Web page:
Allow yourself to be kind to yourself. Be patient with yourself while embracing your new role as a mother. Both your mind and your body need time to adjust. You will feel stressed, overwhelmed, and exhausted at some point. But you are not in any way harming your child by working. And remember, returning to work to provide for yourself and your family isn’t a selfish act―it's actually quite the opposite.
What are your favorite things about being a mother with a career?
The combination of working and parenting makes me feel complete and productive. To me, the best way to be a role model to my children is to have fun with my career. My career is something that I have worked hard for and that I’m proud of. I hope that my children look at me and see that success follows hard work. Even with all of its trials and lessons, being a mom with a paid job makes me feel that I have it all; a supportive husband, two loving kids, and a job that gives me purpose outside of being a wife and mom.
How has the pandemic affected your work and family life?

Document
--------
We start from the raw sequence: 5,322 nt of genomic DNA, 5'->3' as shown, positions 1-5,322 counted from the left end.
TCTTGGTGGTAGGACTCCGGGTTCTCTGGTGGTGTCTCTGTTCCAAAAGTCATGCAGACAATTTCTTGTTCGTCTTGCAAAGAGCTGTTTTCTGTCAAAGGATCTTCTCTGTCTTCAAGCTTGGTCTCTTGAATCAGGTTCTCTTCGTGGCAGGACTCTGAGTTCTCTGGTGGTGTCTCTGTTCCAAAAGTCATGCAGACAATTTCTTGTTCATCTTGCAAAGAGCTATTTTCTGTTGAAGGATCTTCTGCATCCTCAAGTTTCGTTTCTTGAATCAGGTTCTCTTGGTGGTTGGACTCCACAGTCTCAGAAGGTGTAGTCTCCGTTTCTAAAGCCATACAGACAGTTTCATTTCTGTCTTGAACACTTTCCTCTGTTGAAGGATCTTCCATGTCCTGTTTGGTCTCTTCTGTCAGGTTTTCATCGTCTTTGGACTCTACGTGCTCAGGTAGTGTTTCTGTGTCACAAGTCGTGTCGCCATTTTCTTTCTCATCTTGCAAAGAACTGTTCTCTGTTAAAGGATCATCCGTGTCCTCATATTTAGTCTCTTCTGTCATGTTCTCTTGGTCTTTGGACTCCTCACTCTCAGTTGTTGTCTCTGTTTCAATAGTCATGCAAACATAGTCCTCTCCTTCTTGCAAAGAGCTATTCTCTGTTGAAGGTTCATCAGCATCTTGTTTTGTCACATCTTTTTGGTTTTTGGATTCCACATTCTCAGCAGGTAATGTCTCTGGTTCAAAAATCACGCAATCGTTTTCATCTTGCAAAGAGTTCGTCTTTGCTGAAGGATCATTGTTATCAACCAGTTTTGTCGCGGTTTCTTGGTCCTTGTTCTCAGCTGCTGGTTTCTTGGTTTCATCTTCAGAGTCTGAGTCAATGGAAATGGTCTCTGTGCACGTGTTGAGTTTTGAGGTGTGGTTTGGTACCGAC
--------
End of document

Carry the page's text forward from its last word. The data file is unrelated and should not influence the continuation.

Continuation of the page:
Of course, the pandemic has been incredibly difficult for most of us. But I like to think of the positive impacts it has had on my family. When I started working from home, I wasn't sure how it would work out, but it has actually brought us closer together. My husband understands me better now that he’s seeing firsthand how hard I work, how I’m pushing myself to be better, and how disciplined I am about my job. I no longer need to commute every day, which means I can prepare and enjoy breakfast with my family in the mornings. I’m using this extra time for my family and self-development. My children are both at home and they had to adjust as well. It took them some time to get used to having me at home yet not being available to them. Now they understand that I am working and can't give them constant attention. As a family, we’ve found a new routine.
What is Encora doing to support parents who are working from home?